Cure Dolly's methods and presentation were somewhat unconventional, but I learned so much from the grammar explanations in her Organic Japanese videos. Watching them before taking a "textbook" Japanese class was like taking an inoculation that made all the most confusing points perfectly clear. She was very skilled at explaining difficult language concepts in organized, memorizable ways and putting simple rules to what most learners would see as exceptions.

    Some learners were put off by the strange presentation style, clickbaity thumbnails, and the android doll persona that she never broke, but if you're ever interested in learning Japanese I highly recommend looking past all that. After enough great lessons, it becomes endearing (I swear). For those who prefer a more textbook, class-prep approach done very well, I've also found the YouTuber TokiniAndy to be very helpful.

    Curious if anyone else here studied Japanese, and what tools and materials you found to be the most helpful.

    2 votes
  12. Comment on GM announces Ultra Cruise, enabling true hands-free driving across 95% of driving scenarios in ~tech

    userexec
    Link Parent
    Seconded on the public transit where it's available and makes sense with scheduling. In bigger cities like Chicago, I found having a car to be mostly an annoyance and just used the L and buses for...

    Seconded on the public transit where it's available and makes sense with scheduling. In bigger cities like Chicago, I found having a car to be mostly an annoyance and just used the L and buses for everything. In my current city (pop. ~250,000), the transit system is as good as I suppose it can be for here. Some trips make sense, others really don't. Trying to get to the community college from my mid-city address results in layovers between buses longer than the entire trip to just drive there. A little over an hour by bus for a drive that takes a little under 20 minutes. Taking the bus both ways is a considerable time investment. I'll always advocate for taking the bus when it makes sense, though, and investing further in our public transit.

    What I am genuinely looking forward to about these hands-free systems is people letting the car figure out its speed and actually hold it. If these gain high enough adoption, it may eliminate my biggest pet peeve about driving: People not knowing the speed limit and just picking a random number every 30 seconds.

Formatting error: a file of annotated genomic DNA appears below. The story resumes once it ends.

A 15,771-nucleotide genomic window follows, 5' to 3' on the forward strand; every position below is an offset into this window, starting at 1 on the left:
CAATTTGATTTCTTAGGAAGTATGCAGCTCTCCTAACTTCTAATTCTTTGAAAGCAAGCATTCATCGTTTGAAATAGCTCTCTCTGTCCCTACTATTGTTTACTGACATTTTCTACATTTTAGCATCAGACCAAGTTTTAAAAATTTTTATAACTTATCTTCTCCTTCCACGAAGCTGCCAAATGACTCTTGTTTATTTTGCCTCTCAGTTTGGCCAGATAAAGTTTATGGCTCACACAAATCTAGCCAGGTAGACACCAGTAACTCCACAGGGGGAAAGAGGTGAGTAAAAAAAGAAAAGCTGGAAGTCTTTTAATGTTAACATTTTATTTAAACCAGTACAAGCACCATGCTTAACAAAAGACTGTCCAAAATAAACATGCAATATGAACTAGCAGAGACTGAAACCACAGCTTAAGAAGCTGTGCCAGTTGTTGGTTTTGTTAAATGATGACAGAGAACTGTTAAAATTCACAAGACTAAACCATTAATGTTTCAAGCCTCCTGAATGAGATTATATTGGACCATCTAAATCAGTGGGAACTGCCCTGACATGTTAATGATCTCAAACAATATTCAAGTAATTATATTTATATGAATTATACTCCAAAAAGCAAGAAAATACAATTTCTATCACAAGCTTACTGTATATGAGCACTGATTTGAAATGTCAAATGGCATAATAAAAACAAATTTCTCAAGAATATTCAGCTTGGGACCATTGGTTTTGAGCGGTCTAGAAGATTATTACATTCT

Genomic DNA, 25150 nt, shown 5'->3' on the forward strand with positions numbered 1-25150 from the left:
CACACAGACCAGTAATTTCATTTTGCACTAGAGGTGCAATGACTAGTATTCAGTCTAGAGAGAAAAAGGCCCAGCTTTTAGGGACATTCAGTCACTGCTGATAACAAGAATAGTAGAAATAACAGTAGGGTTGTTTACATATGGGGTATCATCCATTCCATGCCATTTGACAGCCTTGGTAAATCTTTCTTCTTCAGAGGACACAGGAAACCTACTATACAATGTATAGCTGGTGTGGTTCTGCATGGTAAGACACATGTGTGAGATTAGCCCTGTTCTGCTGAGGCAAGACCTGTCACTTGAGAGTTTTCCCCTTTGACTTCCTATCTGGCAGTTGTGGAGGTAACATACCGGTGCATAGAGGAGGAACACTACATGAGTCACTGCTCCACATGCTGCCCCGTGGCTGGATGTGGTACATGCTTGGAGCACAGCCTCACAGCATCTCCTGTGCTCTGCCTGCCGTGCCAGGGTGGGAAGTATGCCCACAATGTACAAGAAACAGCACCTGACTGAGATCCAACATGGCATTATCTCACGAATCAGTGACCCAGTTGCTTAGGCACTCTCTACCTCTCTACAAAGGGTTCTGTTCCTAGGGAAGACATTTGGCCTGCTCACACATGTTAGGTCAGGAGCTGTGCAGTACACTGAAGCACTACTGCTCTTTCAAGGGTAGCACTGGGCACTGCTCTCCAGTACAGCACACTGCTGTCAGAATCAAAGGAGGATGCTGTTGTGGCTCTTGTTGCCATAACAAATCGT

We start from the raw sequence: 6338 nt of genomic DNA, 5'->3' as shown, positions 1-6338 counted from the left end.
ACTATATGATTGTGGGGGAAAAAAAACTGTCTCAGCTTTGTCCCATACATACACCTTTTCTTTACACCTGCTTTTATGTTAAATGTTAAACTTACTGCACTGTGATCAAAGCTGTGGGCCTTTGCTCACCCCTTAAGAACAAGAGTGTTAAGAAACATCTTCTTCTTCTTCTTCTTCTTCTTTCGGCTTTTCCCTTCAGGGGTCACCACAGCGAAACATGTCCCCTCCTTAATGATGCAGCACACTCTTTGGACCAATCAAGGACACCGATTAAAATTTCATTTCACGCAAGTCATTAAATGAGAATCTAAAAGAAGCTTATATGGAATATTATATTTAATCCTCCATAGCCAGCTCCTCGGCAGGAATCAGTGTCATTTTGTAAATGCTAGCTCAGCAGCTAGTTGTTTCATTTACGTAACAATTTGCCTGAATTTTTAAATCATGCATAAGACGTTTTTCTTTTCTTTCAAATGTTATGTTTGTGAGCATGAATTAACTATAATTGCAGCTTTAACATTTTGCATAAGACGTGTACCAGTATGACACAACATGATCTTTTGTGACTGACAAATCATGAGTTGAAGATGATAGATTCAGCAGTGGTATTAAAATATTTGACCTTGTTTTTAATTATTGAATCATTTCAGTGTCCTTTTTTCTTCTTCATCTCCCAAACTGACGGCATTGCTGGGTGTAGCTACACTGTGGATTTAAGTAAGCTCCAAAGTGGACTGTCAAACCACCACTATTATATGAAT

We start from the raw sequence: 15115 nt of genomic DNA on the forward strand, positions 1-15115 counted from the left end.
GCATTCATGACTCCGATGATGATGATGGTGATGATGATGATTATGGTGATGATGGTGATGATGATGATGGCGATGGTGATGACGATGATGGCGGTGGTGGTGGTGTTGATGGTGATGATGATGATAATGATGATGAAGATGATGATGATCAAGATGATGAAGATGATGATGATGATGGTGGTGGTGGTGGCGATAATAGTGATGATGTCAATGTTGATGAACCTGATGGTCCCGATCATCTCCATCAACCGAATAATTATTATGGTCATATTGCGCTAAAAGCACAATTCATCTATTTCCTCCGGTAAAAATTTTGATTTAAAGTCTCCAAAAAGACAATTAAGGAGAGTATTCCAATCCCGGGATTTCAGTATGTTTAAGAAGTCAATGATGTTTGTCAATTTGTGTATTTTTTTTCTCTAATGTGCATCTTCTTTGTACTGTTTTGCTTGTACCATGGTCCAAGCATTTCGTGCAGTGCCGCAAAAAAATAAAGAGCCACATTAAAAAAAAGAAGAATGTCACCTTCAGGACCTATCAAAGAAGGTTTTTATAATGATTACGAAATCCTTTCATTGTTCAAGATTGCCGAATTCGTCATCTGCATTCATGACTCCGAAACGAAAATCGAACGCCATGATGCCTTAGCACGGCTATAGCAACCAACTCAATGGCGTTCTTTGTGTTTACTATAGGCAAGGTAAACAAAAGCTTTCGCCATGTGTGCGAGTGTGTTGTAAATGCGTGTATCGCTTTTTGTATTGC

Then again, if they won't even pick a speed and hit their current cruise button on the interstate, I should have no reason to believe they'd ever hit this one. I swear sometimes I wish I could just reach into other people's cars, hit the cruise button, and yank their feet away from the gas pedal for all our sakes.

    4 votes
  13. Comment on The NYT's partisan tale about COVID and the unvaccinated is rife with sloppy data analysis in ~health.coronavirus

    userexec
    Link Parent
    Tildes is probably the only place I see substack articles posted anywhere, and I feel like more often than not it's some edgy premise piece that ends up being apologism. Am I missing something...

    Tildes is probably the only place I see substack articles posted anywhere, and I feel like more often than not it's some edgy premise piece that ends up being apologism. Am I missing something about people's love of substack? The whole concept of subscription newsletters just seems outlandishly niche to be showing up so much, but then I get that there are plenty of ways to use the internet.

    9 votes
  14. Comment on Why are people getting worse at “The Price Is Right”? in ~tv

    userexec
    (edited )
    Link Parent
    That's probably the case, though I do make less than my parents adjusted for inflation. I can't imagine my parents or grandparents carrying more than $100 on them at any given time. When I went...

    That's probably the case, though I do make less than my parents adjusted for inflation. I can't imagine my parents or grandparents carrying more than $100 on them at any given time. When I went shopping my with grandmother, she never carried more than $40 or $50 because you might get mugged. For where we lived that seemed silly, but she was pretty committed to it, so I have to assume that it was a real danger to her and her family at some point. I have to laugh at myself sometimes because I'll go and take $100 out of the ATM and, to this day, feel an irrational itch to get it home and put away where it's safe. I just remember shopping trips as a kid I was always in charge of the pencil and notepad, keeping track of what we had in the cart and what the tax on it would be so that we didn't go over--something I absolutely don't do anymore.

    Edit: I should mention they all had much more cash at home--they just didn't carry much on their person when going out. Where their finances were split between savings, cash at home, and cash on hand, mine are all unified behind a single debit card.

    7 votes
  15. Comment on Why are people getting worse at “The Price Is Right”? in ~tv

    userexec
    Link